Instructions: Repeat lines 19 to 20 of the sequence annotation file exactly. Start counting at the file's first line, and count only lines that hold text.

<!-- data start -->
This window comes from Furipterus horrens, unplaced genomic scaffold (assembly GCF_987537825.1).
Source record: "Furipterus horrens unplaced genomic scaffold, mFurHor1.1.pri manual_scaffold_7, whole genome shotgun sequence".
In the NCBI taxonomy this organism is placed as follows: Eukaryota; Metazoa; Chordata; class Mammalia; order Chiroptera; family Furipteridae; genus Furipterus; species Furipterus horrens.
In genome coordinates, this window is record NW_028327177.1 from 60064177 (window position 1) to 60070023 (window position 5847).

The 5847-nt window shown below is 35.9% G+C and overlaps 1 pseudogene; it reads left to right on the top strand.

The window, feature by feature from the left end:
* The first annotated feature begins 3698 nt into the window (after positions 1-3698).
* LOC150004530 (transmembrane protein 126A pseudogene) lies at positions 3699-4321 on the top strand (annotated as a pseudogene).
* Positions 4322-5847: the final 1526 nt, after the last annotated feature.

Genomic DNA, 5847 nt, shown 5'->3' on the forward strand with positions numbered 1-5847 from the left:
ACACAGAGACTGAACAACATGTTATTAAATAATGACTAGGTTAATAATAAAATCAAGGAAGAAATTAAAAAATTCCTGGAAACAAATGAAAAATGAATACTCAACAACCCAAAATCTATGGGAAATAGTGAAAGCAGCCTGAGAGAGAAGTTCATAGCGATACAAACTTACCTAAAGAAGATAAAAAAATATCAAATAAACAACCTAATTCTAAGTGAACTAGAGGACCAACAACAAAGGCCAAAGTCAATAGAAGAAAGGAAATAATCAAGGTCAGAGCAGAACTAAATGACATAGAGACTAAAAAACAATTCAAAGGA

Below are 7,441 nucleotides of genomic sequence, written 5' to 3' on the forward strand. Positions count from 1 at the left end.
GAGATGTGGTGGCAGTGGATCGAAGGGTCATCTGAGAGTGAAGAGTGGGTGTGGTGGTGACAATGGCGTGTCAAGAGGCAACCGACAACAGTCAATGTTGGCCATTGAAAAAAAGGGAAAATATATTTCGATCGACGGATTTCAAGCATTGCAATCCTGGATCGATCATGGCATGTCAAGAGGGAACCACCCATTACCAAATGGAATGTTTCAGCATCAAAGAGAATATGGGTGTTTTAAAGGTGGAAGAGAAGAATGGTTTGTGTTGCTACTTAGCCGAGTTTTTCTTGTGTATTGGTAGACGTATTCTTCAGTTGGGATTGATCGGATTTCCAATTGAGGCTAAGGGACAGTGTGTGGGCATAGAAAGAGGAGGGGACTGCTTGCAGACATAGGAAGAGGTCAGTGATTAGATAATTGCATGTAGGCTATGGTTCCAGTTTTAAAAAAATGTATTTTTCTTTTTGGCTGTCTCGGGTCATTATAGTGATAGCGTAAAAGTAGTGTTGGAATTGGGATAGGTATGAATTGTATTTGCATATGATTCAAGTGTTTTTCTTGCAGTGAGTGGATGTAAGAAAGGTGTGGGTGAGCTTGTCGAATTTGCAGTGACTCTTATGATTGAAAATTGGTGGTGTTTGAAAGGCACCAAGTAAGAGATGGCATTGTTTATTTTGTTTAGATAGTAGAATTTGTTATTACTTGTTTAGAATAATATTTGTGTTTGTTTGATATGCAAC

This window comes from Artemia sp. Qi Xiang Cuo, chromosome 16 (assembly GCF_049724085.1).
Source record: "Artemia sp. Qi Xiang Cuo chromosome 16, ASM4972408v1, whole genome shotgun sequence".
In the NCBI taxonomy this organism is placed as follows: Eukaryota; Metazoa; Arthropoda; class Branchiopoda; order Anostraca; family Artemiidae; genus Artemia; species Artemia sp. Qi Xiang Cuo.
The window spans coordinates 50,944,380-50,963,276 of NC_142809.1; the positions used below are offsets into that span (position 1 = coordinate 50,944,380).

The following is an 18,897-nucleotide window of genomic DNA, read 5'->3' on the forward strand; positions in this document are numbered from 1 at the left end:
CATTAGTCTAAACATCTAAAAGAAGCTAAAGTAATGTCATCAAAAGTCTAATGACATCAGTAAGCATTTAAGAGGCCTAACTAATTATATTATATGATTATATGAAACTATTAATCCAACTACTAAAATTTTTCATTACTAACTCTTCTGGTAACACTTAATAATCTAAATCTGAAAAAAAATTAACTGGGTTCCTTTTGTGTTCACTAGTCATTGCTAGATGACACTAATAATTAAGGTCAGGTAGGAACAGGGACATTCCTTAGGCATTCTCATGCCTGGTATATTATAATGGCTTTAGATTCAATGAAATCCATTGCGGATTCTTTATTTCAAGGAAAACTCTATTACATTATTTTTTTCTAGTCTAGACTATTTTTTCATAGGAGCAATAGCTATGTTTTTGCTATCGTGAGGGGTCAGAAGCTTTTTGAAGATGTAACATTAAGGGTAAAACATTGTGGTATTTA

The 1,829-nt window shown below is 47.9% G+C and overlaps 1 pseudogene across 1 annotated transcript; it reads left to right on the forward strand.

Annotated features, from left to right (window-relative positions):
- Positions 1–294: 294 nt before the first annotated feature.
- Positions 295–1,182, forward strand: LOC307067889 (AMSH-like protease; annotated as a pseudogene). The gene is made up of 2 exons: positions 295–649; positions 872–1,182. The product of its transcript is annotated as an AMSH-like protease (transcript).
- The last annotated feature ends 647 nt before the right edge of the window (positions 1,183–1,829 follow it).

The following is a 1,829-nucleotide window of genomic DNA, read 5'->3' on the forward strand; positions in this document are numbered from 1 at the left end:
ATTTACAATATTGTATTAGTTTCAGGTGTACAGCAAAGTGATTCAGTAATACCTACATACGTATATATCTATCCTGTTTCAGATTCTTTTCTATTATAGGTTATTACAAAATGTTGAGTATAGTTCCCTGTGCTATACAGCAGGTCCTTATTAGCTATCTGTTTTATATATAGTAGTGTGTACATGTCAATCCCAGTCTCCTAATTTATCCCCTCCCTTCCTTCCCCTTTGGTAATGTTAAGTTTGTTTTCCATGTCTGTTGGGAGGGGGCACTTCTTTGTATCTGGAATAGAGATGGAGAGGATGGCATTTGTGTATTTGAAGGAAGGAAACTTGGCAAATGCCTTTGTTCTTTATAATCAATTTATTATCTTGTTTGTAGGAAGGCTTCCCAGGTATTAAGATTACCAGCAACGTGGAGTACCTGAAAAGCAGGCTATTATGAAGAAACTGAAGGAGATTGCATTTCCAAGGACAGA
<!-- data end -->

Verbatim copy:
CATTAGTCTAAACATCTAAAAGAAGCTAAAGTAATGTCATCAAAAGTCTAATGACATCAGTAAGCATTTAAGAGGCCTAACTAATTATATTATATGATTATATGAAACTATTAATCCAACTACTAAAATTTTTCATTACTAACTCTTCTGGTAACACTTAATAATCTAAATCTGAAAAAAAATTAACTGGGTTCCTTTTGTGTTCACTAGTCATTGCTAGATGACACTAATAATTAAGGTCAGGTAGGAACAGGGACATTCCTTAGGCATTCTCATGCCTGGTATATTATAATGGCTTTAGATTCAATGAAATCCATTGCGGATTCTTTATTTCAAGGAAAACTCTATTACATTATTTTTTTCTAGTCTAGACTATTTTTTCATAGGAGCAATAGCTATGTTTTTGCTATCGTGAGGGGTCAGAAGCTTTTTGAAGATGTAACATTAAGGGTAAAACATTGTGGTATTTA

The 1,829-nt window shown below is 47.9% G+C and overlaps 1 pseudogene across 1 annotated transcript; it reads left to right on the forward strand.